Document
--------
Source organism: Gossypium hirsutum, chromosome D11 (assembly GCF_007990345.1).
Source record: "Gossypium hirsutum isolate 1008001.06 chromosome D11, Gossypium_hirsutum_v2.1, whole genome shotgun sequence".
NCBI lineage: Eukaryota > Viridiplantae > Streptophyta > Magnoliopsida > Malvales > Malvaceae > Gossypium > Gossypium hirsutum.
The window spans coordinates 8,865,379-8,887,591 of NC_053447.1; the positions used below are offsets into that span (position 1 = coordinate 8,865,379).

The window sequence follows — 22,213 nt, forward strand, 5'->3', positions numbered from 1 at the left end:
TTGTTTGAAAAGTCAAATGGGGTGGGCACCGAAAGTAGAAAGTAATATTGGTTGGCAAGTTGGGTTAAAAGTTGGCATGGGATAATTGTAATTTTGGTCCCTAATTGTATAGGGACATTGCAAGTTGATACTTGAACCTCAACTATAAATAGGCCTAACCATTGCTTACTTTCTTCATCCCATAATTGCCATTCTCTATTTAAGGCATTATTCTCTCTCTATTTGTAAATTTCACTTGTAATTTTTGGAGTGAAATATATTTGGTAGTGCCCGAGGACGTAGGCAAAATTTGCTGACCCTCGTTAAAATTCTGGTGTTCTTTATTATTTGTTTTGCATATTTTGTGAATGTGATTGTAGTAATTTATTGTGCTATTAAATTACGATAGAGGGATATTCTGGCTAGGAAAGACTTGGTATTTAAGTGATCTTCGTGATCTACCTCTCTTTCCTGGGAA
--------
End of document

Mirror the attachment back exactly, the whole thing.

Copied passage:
Source organism: Gossypium hirsutum, chromosome D11 (assembly GCF_007990345.1).
Source record: "Gossypium hirsutum isolate 1008001.06 chromosome D11, Gossypium_hirsutum_v2.1, whole genome shotgun sequence".
NCBI lineage: Eukaryota > Viridiplantae > Streptophyta > Magnoliopsida > Malvales > Malvaceae > Gossypium > Gossypium hirsutum.
The window spans coordinates 8,865,379-8,887,591 of NC_053447.1; the positions used below are offsets into that span (position 1 = coordinate 8,865,379).

The window sequence follows — 22,213 nt, forward strand, 5'->3', positions numbered from 1 at the left end:
TTGTTTGAAAAGTCAAATGGGGTGGGCACCGAAAGTAGAAAGTAATATTGGTTGGCAAGTTGGGTTAAAAGTTGGCATGGGATAATTGTAATTTTGGTCCCTAATTGTATAGGGACATTGCAAGTTGATACTTGAACCTCAACTATAAATAGGCCTAACCATTGCTTACTTTCTTCATCCCATAATTGCCATTCTCTATTTAAGGCATTATTCTCTCTCTATTTGTAAATTTCACTTGTAATTTTTGGAGTGAAATATATTTGGTAGTGCCCGAGGACGTAGGCAAAATTTGCTGACCCTCGTTAAAATTCTGGTGTTCTTTATTATTTGTTTTGCATATTTTGTGAATGTGATTGTAGTAATTTATTGTGCTATTAAATTACGATAGAGGGATATTCTGGCTAGGAAAGACTTGGTATTTAAGTGATCTTCGTGATCTACCTCTCTTTCCTGGGAA